Want to pack light for a fly fishing trip? Destinations and exploration create fly fishing possibilities.  Possibilities in turn result in lots of gear, preparation, packing and repacking to cover these eventualities within the constraints of space and weight.  But having to check in multiple bags, lots of luggage or tying rod tubes together somewhat detracted from the overall experience.

I wanted to share a system that has worked superbly for me over the last few years, providing portability, protection and organisation for several trips and road trips to various local and international destinations.

Pack light for a fly fishing trip: Problem #1

The first problem to solve was how to get down to a single piece of check in luggage that would hold everything, including the rod tubes, and which I could also comfortably carry for kilometres.   A hiking backpack was the only option here, but finding one long enough to internalise a 9ft 4-piece fly rod tube (75-80cm) was hard.

Enter the Tatonka Bison. One serious hiking pack at 90L and 84cm long proportions.  It also only weighs a tad over 3kg.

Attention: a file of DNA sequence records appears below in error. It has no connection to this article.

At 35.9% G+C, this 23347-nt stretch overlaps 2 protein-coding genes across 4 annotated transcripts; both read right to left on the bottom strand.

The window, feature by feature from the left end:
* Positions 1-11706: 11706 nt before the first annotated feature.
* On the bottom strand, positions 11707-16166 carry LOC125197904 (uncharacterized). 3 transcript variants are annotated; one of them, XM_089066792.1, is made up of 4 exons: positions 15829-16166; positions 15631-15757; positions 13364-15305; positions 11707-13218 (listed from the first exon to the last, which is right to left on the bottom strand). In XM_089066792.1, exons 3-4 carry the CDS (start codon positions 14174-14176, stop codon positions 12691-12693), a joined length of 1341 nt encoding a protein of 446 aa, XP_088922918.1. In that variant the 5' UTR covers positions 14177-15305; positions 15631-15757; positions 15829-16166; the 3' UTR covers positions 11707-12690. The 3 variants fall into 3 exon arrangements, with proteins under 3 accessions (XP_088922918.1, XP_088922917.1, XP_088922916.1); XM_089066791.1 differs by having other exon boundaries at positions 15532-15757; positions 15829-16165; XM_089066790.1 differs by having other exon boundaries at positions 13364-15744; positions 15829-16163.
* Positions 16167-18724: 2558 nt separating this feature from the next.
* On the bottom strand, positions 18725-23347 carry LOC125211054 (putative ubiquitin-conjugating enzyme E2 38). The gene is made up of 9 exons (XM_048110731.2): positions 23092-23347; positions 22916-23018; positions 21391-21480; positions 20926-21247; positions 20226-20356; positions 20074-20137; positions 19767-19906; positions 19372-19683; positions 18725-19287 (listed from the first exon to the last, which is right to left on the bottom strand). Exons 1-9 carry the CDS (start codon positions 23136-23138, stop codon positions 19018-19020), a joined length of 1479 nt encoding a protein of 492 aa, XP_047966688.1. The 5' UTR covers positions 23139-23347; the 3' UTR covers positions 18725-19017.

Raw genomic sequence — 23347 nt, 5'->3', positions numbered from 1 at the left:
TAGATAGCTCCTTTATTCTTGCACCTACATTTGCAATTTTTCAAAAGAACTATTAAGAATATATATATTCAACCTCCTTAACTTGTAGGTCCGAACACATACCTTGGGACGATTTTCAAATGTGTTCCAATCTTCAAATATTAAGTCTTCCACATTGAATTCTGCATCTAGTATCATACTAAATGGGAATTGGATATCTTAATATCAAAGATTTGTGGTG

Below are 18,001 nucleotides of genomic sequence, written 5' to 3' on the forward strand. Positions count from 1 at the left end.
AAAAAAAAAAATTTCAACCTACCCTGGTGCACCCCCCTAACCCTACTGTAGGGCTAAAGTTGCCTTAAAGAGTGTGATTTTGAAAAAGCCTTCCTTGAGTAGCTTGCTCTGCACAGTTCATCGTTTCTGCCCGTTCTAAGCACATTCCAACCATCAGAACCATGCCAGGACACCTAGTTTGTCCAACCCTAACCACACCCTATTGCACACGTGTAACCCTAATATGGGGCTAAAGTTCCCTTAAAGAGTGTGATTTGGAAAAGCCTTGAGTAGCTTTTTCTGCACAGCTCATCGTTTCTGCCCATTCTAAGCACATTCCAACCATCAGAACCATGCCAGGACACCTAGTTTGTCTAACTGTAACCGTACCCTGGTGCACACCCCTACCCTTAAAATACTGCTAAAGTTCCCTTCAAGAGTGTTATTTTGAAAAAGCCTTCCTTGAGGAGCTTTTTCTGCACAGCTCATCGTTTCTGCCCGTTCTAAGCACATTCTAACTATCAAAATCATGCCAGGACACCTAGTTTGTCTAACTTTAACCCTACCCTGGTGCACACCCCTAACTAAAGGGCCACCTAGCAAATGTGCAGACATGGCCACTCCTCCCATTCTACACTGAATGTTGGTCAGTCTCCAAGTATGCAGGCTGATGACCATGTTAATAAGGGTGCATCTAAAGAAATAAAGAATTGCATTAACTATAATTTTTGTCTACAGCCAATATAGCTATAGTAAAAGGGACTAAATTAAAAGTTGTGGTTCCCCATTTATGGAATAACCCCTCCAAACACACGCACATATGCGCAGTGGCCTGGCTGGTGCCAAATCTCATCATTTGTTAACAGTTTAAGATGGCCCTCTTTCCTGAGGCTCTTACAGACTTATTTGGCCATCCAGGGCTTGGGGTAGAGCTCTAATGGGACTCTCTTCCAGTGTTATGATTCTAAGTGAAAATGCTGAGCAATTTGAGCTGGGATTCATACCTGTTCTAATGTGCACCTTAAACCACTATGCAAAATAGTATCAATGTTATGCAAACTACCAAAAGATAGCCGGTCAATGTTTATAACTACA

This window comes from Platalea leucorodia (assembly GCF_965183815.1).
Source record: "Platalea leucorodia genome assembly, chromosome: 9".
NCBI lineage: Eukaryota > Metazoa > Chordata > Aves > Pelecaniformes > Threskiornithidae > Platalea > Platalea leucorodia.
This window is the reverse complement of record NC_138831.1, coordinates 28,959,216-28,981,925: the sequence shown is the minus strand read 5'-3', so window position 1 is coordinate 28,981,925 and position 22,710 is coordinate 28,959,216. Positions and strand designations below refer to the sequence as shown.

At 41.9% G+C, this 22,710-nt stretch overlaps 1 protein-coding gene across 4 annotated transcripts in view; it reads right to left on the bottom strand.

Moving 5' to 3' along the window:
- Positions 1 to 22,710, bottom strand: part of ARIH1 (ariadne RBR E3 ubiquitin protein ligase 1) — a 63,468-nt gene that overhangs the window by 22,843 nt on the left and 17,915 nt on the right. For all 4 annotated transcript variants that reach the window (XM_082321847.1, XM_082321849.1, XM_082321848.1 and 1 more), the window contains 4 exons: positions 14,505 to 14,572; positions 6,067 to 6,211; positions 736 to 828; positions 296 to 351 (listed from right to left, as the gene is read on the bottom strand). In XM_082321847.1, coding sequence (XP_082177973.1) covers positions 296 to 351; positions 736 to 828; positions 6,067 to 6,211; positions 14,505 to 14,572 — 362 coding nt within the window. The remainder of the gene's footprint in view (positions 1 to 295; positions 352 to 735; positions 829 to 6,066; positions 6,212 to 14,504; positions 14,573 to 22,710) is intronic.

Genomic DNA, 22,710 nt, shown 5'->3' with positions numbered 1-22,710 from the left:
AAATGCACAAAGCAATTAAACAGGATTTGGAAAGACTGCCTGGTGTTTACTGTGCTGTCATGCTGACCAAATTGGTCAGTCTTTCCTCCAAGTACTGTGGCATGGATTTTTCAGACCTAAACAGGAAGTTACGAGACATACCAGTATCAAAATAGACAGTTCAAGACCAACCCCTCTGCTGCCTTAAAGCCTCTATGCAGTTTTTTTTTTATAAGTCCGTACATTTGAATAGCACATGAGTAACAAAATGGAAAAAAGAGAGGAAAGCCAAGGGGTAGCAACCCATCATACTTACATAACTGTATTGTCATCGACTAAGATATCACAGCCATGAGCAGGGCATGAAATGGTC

The pack itself engulfs several rod tubes, fishing gear, a small tent, camping gear, sleeping bags and more.  You do get stares when walking around with this on your back. I have been asked jokingly on several occasions whether I was carrying a body!

Even better is that once it is on your back, carrying 30kg is very manageable and you could walk serious distances.  Furthermore, with zips that allow you to access the luggage from the side and front, you do not need to unpack everything, even if you need something in the middle of the bag.

Pack light for a fly fishing trip: Problem #2

Despite the bag, unpacking and repacking on road trips inevitably became a disorganised mess, so I bought the medium size Orvis Safe Passage carry it all to hold the fly fishing gear.


This entire travel bag also fits inside the backpack. With its rod compartment, this removes the need for the rod tubes.  The weight of the bag is a bit on the heavy side at 2.5kg. But, since a typical aluminium rod tube weighs 450g, this is mostly counterbalanced, assuming 4 or 5 rods.

The carry all itself easily holds 5 saltwater rods (2x 12wt, 1×10wt, 1x9wt and 1x8wt) in the rod compartment. On top of that there is ample place for several reels, lines, leaders, accessories.

This system is not perfect, but works well for me.

How do you travel with all of your gear? Add into the comments below.

Note: This is an independent review. I am not sponsored, endorsed by or affiliated with Tatonka or Orvis in any way.